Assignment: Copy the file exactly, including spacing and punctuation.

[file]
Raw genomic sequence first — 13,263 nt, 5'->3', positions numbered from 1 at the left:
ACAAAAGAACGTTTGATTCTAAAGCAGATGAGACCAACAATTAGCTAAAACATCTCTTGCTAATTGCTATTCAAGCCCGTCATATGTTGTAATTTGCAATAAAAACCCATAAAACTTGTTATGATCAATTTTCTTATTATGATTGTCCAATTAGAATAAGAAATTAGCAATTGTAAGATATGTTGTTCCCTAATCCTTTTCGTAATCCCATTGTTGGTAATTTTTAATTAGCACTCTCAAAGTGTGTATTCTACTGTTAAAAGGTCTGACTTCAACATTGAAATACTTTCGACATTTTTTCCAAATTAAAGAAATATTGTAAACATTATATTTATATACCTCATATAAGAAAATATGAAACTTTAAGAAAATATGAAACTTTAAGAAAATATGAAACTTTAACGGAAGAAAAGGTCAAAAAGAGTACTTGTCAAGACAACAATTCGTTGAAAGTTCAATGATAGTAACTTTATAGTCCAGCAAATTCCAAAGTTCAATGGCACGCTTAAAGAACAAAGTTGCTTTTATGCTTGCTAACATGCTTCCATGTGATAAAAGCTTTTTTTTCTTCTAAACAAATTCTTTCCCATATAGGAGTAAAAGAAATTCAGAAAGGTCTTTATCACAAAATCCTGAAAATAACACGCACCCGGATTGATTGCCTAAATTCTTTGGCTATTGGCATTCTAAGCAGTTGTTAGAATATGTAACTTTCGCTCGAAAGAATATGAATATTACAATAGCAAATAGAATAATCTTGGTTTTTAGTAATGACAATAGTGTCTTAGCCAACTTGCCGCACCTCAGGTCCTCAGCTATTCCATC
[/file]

Raw genomic sequence first — 13,263 nt, 5'->3', positions numbered from 1 at the left:
ACAAAAGAACGTTTGATTCTAAAGCAGATGAGACCAACAATTAGCTAAAACATCTCTTGCTAATTGCTATTCAAGCCCGTCATATGTTGTAATTTGCAATAAAAACCCATAAAACTTGTTATGATCAATTTTCTTATTATGATTGTCCAATTAGAATAAGAAATTAGCAATTGTAAGATATGTTGTTCCCTAATCCTTTTCGTAATCCCATTGTTGGTAATTTTTAATTAGCACTCTCAAAGTGTGTATTCTACTGTTAAAAGGTCTGACTTCAACATTGAAATACTTTCGACATTTTTTCCAAATTAAAGAAATATTGTAAACATTATATTTATATACCTCATATAAGAAAATATGAAACTTTAAGAAAATATGAAACTTTAAGAAAATATGAAACTTTAACGGAAGAAAAGGTCAAAAAGAGTACTTGTCAAGACAACAATTCGTTGAAAGTTCAATGATAGTAACTTTATAGTCCAGCAAATTCCAAAGTTCAATGGCACGCTTAAAGAACAAAGTTGCTTTTATGCTTGCTAACATGCTTCCATGTGATAAAAGCTTTTTTTTCTTCTAAACAAATTCTTTCCCATATAGGAGTAAAAGAAATTCAGAAAGGTCTTTATCACAAAATCCTGAAAATAACACGCACCCGGATTGATTGCCTAAATTCTTTGGCTATTGGCATTCTAAGCAGTTGTTAGAATATGTAACTTTCGCTCGAAAGAATATGAATATTACAATAGCAAATAGAATAATCTTGGTTTTTAGTAATGACAATAGTGTCTTAGCCAACTTGCCGCACCTCAGGTCCTCAGCTATTCCATC